My earliest reference is to Thomas Booth whose son, Richard
was born in 1775 at Thornhill, Yorkshire. Richard
married Sarah Sowerby
1799 at Kirkheaton and their son, John
was born in 1803 at Linfit
, Kirkburton. Richard
was living at the same address in 1841
aged 65 and apparently widowed, giving his occupation as
a wool teaser. Also there were his son William, daughter
Sarah and what looks to be his grand daughter, Amelia, who
was possibly illegitimate.
John married Lydia
Turner in 1928 at Kirkburton. She was the daughter
of John Turner and was baptised at the Upper Chapel Shelley
Independent, Kirburton in October 1804. John
had a somewhat varied working career. In 1831, when his
was born, he was a cordwainer. By the time of the 1841
census he was a shoemaker in Jackson
Bridge, Holmfirth. By 1851, he was still in Holmfirth,
but was a grocer. Between then and 1861, John
had crossed Pennines and was a life assurance agent in
Jackson Bridge in 1874
The Booth family was quite dispersed at various times,
but particularly at the time of the 1851 census. John
was in Jackson Bridge with four of his eight children.
in Huddersfield with confectioners, John and Sarah Priestley,
to whom her daughter Ann
apprenticed. Their youngest child, Catherine
was three years old and was being cared for by William
and Ann Lawson at Victoria Street, Upperthong. I've been
unable to track down their two eldest children in the
1851 census. I suspect that George
either died or had left the country as he does not appear
on future censuses, but Martha
appears a year later when she married Samuel
in Hayfield in 1852.
As mentioned above, the Booth family crossed the Pennines
to Ashton-under-Lyne in the 1850s, presumably after the
death of Lydia, although I
have still to pinpoint when that was. By 1871, John
had retired at the age of 69 and he was to die of old
age paralysis just before the next census in January 1881.
His only surving son, John,
married Sarah Schofield I
believe at St Barnabas, Openshaw in 1871, while Ellen
married William Jackson in
The younger John Booth was
widowed by the time of the 1891
census when he and his children were living in Glossop.
He was still there in 1901 boarding with widow Elizabeth
Shepley. Presumably it was difficult for a single working
man (he was a joiner) to care for his children and by
1901 his two youngest, George
and John, had been adopted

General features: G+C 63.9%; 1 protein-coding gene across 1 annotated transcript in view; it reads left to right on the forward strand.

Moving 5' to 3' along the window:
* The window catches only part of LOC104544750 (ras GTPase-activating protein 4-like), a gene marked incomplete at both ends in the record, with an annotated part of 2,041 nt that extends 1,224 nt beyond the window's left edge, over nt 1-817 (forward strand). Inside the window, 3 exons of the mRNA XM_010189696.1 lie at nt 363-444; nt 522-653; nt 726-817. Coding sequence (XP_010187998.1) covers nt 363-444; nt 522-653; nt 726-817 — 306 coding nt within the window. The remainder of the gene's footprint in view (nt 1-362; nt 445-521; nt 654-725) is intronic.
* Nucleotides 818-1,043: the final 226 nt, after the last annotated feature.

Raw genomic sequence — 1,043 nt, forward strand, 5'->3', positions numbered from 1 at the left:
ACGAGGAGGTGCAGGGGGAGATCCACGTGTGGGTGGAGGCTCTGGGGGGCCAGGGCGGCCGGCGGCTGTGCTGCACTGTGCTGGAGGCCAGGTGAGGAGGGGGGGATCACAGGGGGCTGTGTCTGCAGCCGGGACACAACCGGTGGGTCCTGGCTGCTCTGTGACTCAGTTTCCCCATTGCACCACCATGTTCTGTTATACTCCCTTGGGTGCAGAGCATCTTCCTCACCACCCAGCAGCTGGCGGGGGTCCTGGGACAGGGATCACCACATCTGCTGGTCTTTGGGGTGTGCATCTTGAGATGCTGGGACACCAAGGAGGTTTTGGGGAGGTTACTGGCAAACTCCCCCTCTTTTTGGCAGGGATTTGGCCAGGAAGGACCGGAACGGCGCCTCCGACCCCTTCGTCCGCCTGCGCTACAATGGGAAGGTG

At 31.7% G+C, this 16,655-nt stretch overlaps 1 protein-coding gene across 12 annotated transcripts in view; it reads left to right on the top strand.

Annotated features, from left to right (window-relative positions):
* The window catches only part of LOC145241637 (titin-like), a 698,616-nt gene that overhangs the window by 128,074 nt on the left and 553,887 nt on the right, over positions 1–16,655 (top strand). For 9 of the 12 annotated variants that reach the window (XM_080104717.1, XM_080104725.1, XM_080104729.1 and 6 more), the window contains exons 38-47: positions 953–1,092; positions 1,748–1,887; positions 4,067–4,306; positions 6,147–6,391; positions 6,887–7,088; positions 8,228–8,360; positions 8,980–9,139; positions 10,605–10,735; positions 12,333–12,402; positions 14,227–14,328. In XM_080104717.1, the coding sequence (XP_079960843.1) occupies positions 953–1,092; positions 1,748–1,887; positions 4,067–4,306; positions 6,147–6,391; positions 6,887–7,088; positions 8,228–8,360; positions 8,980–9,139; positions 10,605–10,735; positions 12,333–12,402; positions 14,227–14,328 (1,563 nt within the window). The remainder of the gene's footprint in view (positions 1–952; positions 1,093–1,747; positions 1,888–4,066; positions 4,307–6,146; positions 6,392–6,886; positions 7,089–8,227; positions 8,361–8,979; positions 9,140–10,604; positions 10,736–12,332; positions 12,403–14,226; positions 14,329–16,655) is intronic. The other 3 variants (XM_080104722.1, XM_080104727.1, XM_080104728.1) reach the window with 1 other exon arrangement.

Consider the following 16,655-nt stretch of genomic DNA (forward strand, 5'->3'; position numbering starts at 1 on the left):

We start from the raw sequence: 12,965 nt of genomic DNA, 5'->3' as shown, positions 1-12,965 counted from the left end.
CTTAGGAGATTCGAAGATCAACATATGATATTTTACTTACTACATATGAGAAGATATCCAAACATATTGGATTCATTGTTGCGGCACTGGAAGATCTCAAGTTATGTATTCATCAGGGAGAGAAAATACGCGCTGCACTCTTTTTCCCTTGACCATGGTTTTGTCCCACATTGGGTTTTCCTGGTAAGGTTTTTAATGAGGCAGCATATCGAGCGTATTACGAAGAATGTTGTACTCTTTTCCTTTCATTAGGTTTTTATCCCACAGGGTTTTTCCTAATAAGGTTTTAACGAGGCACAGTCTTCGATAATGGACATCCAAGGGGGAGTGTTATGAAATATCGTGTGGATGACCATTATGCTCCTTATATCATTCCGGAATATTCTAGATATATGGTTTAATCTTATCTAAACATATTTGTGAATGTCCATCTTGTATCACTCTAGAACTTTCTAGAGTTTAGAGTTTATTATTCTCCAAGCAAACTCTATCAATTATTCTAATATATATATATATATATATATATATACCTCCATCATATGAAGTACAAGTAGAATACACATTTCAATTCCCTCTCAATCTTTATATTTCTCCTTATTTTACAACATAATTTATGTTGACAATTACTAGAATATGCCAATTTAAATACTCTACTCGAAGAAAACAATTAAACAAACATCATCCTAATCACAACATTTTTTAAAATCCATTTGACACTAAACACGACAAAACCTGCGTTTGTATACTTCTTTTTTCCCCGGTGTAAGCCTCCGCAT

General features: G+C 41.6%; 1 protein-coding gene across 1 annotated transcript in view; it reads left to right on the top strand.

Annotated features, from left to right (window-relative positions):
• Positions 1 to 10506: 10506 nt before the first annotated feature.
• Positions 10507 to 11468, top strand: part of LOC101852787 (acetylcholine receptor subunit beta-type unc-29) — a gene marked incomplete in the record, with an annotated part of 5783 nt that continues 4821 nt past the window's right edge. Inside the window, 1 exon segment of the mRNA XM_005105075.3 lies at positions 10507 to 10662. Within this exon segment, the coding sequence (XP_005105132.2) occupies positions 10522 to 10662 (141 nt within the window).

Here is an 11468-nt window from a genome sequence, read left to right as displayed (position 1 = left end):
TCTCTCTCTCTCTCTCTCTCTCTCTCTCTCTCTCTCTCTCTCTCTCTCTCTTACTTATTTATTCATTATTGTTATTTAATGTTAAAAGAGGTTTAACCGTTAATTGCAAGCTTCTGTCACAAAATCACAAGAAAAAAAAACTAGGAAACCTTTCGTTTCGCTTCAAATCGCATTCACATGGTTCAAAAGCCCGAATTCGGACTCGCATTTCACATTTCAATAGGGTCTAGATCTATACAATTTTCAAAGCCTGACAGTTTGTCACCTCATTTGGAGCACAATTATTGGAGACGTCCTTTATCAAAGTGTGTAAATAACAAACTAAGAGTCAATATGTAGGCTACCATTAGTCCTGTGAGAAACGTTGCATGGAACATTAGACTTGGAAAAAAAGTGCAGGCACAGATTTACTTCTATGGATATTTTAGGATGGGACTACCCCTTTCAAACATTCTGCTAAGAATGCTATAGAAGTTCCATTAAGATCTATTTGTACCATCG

by their aunt Ellen.
In the 1871
the elder John
has his grandson
living with him. James
was the illegitimate son of Ann Booth and an example of
the mood of the times that education should be open to
all regardless of background or religious belief. In 1881
was 16 and a student
. The college was founded in Manchester by
the industrialist, John
, who held strong views on education and religion.
He died at his house in Chorlton-upon-Medlock on 29 July,
1846. In his will he left £96,654 for the establishment
of the college for the education of males on non-sectarian
lines. Owens College was established and granted a Royal
Charter in 1880 to become England's first civic university,
The Victoria University of Manchester.
James clearly had intellectual
potential despite his humble beginnings and background
and he went on to work for the civil
service in London, as a 2nd Division Clerk in 1891
and a clerk in 1901.
He was living in Hammersmith with his mother, Ann,
and Aunt Catherine, who
he knew as Kate. James married
Caroline Norah Piercy in 1902
and the couple were living in Kingston on Thames in 1911
with their son, John Edwin Piercy
Booth. James presumably
married after the death of his mother. There was an Ann
Booth who died in Fulham in the September quarter of 1902,
but she was aged 68 which doesn't fit even closely. However,
the Booth women were somewhat random with their ages.
The prime example was his aunt Elizabeth.
Elizabeth was born in
about 1837 and lived with her parents until the 1871 census.
By 1881 she was living in Wolstanton, near Stoke, as housekeeper
for Herbert Mellor. Herbert was born in Ashton, the son
of George Mellor, magistrate and cotton manufacturer employing
823 hands. At the age of 26, Herbert was a colliery proprietor.
At that time, Elizabeth
claimed to be 38, although she would have been in her
I can't trace her in 1891, but by 1901 she was at 45
Phillimore Gardens in Kensington as cook for Hector
Mackenzie, a retired colonel of the Bengal Staff Corps.
She then claimed to be 55 when she would have been nearer
to 65. I can only assume it is her as in each case, she
gives Jackson Bridge as her place of birth, but the clincher
is the 1911 census when she was living with her sister
Catherine at 26
Godolphin Road West, Fulham giving her correct age
of 74. She died later that year at the age of 73!
One other aspect of James
worth mentioning is that he was born in Hadfield as were
many of the Booths even though they lived in Ashton. The
assumption is that they went there to give birth to be
close to a releative, possibly my great-great-grandmother,